Toronto | Pecking at seeds may have helped ancestors of modern birds survive after the mass extinction event that wiped out dinosaurs 66-million-years ago, a new study suggests.
When the dinosaurs became extinct, may small bird-like dinosaurs disappeared along with giants like Tyrannosaurus and Triceratops. Why only some of them survived to become modern-day birds remains a mystery.
Researchers suggest that abrupt ecological changes following a meteor impact may have been more detrimental to carnivorous bird-like dinosaurs, and early modern birds with toothless beaks were able to survive on seeds when other food sources declined.
The small bird-like dinosaurs in the Cretaceous, the maniraptoran dinosaurs, are not a well-understood group, said Derek Larson, a paleontologist at the Philip J Currie Dinosaur Museum in Canada. They’re some of the closest relatives to modern birds, and at the end of the Cretaceous, many went extinct, including the toothed birds – but modern crown-group birds managed to survive the extinction, said Larson, who is also a PhD candidate at the University of Toronto.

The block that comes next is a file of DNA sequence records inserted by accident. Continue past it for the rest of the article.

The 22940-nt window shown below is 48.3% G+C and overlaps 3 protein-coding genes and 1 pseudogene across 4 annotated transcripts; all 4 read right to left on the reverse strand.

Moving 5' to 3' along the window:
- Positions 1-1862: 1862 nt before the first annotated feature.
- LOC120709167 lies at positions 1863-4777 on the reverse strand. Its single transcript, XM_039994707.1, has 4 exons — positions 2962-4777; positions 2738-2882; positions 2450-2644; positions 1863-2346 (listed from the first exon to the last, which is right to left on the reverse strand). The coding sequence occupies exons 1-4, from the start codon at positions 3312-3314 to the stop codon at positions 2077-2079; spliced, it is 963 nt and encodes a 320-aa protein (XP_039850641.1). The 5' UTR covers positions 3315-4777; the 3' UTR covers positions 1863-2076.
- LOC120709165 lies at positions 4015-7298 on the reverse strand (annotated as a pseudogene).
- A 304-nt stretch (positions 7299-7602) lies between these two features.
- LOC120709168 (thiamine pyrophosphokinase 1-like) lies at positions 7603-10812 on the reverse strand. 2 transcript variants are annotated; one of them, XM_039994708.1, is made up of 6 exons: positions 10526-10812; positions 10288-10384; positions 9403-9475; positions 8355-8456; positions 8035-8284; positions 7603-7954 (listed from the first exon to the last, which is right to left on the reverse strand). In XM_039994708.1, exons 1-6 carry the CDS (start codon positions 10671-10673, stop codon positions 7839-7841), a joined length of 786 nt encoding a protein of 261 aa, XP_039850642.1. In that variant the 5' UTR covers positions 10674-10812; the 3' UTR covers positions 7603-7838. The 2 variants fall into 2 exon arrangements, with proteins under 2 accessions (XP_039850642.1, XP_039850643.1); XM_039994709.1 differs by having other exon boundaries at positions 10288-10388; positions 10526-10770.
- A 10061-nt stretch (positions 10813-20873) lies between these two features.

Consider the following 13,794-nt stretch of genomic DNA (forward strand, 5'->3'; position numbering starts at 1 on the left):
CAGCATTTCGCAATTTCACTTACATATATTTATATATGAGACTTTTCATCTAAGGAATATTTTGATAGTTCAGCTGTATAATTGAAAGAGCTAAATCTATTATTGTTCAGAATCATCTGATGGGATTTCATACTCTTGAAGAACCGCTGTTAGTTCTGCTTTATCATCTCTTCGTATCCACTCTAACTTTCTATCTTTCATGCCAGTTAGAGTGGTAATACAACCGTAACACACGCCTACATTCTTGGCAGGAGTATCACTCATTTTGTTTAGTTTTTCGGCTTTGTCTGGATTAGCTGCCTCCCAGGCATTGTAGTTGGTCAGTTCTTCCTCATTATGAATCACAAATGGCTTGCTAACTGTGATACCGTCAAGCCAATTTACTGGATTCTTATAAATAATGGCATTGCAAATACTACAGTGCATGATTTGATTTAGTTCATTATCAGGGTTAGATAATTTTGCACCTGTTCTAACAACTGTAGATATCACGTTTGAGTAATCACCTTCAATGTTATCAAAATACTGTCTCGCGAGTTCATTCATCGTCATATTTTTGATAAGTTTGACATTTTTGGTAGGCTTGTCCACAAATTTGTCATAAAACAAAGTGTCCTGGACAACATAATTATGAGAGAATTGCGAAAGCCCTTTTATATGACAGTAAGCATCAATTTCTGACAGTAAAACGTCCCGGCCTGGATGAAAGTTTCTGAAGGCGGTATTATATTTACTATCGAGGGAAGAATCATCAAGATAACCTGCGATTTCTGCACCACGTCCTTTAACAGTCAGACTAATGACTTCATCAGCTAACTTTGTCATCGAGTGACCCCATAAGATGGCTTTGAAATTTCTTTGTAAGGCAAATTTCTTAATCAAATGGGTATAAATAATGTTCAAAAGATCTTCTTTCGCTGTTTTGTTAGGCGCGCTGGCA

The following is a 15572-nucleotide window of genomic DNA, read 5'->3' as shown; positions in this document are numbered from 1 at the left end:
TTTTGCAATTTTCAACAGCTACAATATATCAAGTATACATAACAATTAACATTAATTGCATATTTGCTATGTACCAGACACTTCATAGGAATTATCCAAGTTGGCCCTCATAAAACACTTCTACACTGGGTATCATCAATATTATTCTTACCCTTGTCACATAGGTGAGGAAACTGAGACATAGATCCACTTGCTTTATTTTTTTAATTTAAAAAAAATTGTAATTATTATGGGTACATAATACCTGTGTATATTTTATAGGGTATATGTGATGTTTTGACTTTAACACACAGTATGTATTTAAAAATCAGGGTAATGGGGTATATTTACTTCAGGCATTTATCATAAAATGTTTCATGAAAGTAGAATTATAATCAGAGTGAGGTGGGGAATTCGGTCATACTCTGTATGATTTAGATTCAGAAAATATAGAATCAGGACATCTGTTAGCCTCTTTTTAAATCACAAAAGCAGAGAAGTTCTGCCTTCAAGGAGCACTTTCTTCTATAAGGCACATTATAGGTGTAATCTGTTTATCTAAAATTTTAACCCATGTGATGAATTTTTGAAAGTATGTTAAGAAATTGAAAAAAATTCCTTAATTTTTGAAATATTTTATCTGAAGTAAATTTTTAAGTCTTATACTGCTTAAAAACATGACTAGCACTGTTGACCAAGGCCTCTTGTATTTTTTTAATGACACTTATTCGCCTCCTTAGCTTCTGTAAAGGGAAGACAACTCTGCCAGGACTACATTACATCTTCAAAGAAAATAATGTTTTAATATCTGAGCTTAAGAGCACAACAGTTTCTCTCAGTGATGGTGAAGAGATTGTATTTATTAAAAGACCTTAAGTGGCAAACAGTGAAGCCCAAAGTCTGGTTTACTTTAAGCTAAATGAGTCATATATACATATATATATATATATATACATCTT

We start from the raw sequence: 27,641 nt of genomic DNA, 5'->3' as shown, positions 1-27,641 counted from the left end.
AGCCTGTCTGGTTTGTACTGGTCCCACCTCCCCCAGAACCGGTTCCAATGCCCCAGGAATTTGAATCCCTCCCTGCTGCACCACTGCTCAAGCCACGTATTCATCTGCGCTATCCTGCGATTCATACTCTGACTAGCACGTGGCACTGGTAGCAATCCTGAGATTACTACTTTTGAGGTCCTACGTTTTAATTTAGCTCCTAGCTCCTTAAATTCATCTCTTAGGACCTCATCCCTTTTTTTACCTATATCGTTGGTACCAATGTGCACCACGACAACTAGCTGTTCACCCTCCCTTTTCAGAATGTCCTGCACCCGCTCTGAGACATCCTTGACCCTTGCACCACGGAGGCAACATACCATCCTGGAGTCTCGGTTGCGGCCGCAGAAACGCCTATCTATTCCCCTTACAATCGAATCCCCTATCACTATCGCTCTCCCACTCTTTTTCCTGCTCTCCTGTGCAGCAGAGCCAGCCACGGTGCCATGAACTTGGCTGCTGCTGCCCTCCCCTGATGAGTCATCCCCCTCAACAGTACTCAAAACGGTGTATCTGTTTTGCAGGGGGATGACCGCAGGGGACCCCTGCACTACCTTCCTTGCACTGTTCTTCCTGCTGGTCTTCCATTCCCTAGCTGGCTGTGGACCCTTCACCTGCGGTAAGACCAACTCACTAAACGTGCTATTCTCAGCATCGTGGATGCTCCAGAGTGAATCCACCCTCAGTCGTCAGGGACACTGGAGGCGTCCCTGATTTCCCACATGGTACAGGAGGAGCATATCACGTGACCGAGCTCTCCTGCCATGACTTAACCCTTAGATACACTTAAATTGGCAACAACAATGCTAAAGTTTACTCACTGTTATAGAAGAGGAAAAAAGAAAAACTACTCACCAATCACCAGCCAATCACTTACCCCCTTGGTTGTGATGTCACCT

The researchers began by studying whether the extinction at the end of the Cretaceous was an abrupt event or a progressive decline simply capped off by the meteor impact. The fossil record holds evidence to support both scenarios, depending on which dinosaurs are being examined.
Delving into the bird-like dinosaurs, Larson collected data describing 3,104 fossilised teeth from four different maniraptoran families.
Researchers were looking for patterns of diversity in the teeth, which spanned 18 million years. The data indicated a rich and stable ecosystem over millions of years and suggested that these bird-like dinosaurs were abruptly killed off by an event at the end of the Cretaceous period.
The team suspected that diet might have played a part in the survival of the lineage that produced today’s birds, and they used dietary information and previously published group relationships from modern-day birds to infer what their ancestors might have eaten. Researchers hypothesised that the last common ancestor of today’s birds was a toothless seed eater with a beak.
Coupled with the tooth data indicating an abrupt Cretaceous extinction, they suggest that a number of the lineages giving rise to today’s birds were those able to survive on seeds after the meteor impact. The strike would have affected sun-dependent leaf and fruit production in plants, but hardy seeds could have been a food source until other options became available again.
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